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ICSA Welcomes Common Sense Approach on Emissions Reductions

Oct 27, 2014 | Press Releases | 0 comments

27th October 2014

ICSA President Patrick Kent has said he welcomes the “more pragmatic agreement” reached by European leaders to reduce EU greenhouse gas emissions over the next 15 years. “The key point is that there appears to be a greater understanding that agriculture is unique and that climate change goals have to reflect the urgent importance of food security,” said Mr Kent.

Mr Kent noted that “the previous EU deal agreed in 2008 would have been cripplingly onerous on Ireland, due to its high baseline figure for farming, and would have severely restricted Ireland’s ability to sustainably increase food production over the coming years. The significance of agriculture in Ireland is unique among EU states and a ‘one size fits all’ model on emissions reductions simply won’t work.”

“From a broad European perspective, there is no point in moving quality food production outside the EU to other less carbon-efficient forms of farming in other parts of the globe.”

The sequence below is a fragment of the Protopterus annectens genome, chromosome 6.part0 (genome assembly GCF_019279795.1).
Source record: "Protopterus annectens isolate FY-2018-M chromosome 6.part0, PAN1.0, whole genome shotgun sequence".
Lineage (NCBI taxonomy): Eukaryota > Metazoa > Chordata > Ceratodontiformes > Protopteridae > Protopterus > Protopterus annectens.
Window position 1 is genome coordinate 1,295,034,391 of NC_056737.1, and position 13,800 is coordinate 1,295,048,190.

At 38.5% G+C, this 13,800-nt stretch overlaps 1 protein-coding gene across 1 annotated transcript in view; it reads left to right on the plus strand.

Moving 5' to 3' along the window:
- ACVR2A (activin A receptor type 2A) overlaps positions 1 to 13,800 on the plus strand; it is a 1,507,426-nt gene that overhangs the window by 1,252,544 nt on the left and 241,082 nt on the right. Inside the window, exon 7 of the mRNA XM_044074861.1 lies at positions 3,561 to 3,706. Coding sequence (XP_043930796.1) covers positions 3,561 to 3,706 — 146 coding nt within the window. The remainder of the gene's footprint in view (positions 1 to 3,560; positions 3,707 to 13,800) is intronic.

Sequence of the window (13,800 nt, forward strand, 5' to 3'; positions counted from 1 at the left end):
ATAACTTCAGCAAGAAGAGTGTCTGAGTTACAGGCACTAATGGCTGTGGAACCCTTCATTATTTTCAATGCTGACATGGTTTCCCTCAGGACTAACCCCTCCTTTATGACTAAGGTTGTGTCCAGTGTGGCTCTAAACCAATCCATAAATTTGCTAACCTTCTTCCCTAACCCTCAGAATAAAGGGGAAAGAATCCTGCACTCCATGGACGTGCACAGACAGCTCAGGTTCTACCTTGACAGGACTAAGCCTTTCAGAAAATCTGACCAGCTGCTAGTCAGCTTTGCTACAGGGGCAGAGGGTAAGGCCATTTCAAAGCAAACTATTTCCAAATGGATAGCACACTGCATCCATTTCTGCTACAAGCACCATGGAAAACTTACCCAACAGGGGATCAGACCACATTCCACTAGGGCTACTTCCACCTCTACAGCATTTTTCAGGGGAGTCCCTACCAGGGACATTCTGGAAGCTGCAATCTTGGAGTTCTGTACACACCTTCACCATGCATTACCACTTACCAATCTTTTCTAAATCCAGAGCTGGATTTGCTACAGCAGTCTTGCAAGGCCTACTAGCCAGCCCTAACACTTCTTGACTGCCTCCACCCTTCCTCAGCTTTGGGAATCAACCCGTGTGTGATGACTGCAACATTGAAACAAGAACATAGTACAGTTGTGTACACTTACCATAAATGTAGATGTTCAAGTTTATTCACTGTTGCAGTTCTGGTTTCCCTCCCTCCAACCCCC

“This new deal hopefully represents a much more common sense approach by EU leaders who now seem to recognise that agriculture and land use needs to be dealt with separately in the global drive to address climate change. It is important that sequestration through forestry will be now recognised as part of agriculture’s contribution on climate change.”

Mr Kent was keen to highlight that given its predominantly grass-based system for livestock rearing, Ireland has a clear advantage in being able to produce beef and lamb at a lower equivalent carbon emission per kg of end product when compared to other countries within Europe and beyond.

He continued, “It was a wise decision to avoid establishing country-specific emission reduction targets, as EU member states can now focus on reducing emissions where it is most appropriate for their own unique sectoral makeup. The challenge is now to ensure that any new carbon accounting regime fully recognises all the key aspects of the Irish agricultural landscape, which not only produces food, but also sequesters carbon in its pasture, peatlands and farm forestry.”

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